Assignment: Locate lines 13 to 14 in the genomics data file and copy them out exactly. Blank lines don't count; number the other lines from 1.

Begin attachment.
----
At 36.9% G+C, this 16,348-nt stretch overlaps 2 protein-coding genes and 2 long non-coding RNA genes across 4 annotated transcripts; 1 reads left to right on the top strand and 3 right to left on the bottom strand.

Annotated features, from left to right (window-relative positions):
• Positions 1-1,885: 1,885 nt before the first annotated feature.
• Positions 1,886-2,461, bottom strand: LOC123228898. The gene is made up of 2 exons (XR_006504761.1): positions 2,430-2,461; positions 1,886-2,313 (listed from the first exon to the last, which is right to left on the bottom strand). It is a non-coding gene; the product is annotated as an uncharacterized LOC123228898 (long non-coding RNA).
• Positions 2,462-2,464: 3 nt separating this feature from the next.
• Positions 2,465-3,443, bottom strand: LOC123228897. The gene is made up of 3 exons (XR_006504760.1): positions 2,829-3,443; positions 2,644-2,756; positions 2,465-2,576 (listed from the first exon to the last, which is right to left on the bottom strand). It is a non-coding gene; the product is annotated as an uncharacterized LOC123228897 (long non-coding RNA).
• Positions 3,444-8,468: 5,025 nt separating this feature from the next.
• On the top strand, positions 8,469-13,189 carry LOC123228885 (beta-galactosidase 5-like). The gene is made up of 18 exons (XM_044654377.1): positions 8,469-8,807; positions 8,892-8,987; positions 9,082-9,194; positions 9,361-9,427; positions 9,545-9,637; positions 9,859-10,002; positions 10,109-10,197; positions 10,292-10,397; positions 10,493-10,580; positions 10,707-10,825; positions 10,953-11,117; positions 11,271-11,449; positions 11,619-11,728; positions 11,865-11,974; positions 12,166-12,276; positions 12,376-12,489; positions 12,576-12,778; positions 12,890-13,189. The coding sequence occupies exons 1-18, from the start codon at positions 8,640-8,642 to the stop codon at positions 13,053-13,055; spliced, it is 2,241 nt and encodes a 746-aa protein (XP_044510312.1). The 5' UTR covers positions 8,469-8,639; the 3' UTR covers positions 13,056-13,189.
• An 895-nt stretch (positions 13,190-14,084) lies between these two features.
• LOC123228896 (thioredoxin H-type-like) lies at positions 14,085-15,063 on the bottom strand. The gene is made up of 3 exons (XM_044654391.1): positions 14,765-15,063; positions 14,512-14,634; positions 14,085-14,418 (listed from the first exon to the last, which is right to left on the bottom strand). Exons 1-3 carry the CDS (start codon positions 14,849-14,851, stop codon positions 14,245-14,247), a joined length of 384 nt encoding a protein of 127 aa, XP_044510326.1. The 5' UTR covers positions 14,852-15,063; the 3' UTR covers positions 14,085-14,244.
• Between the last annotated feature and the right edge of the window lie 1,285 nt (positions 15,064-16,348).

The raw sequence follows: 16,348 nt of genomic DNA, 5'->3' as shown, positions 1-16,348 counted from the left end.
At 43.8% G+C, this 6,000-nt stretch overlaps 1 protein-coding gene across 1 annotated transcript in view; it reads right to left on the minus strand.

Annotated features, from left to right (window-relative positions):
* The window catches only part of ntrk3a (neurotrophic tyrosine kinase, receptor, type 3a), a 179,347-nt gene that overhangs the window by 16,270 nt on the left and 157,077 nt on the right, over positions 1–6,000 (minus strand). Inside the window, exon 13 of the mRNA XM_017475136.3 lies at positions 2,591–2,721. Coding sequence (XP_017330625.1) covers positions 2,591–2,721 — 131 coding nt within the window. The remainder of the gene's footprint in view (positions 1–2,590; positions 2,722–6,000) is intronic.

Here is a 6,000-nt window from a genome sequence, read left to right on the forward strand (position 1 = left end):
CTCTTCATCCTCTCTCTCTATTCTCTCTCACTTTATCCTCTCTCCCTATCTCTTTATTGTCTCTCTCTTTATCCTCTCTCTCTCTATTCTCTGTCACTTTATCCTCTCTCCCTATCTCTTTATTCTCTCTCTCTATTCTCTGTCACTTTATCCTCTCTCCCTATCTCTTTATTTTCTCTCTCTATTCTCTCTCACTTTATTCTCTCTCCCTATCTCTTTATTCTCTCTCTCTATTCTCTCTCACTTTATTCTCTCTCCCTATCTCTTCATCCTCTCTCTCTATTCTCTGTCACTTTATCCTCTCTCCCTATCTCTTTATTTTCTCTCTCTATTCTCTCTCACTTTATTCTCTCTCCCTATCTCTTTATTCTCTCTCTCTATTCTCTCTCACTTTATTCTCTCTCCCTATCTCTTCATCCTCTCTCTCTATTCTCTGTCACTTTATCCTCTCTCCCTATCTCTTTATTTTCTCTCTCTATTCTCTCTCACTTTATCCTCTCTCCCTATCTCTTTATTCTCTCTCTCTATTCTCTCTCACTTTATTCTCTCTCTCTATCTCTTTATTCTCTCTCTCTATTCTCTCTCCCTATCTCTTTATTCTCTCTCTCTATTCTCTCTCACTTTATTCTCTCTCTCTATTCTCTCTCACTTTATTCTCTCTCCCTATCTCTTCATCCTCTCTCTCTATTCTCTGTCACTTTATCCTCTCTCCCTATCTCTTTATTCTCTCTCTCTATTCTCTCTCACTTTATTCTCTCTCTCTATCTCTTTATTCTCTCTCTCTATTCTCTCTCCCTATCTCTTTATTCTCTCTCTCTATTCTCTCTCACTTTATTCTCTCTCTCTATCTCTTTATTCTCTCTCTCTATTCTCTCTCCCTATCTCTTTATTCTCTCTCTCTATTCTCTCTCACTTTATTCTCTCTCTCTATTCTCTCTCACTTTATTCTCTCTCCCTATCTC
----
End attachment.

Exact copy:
At 43.8% G+C, this 6,000-nt stretch overlaps 1 protein-coding gene across 1 annotated transcript in view; it reads right to left on the minus strand.

Annotated features, from left to right (window-relative positions):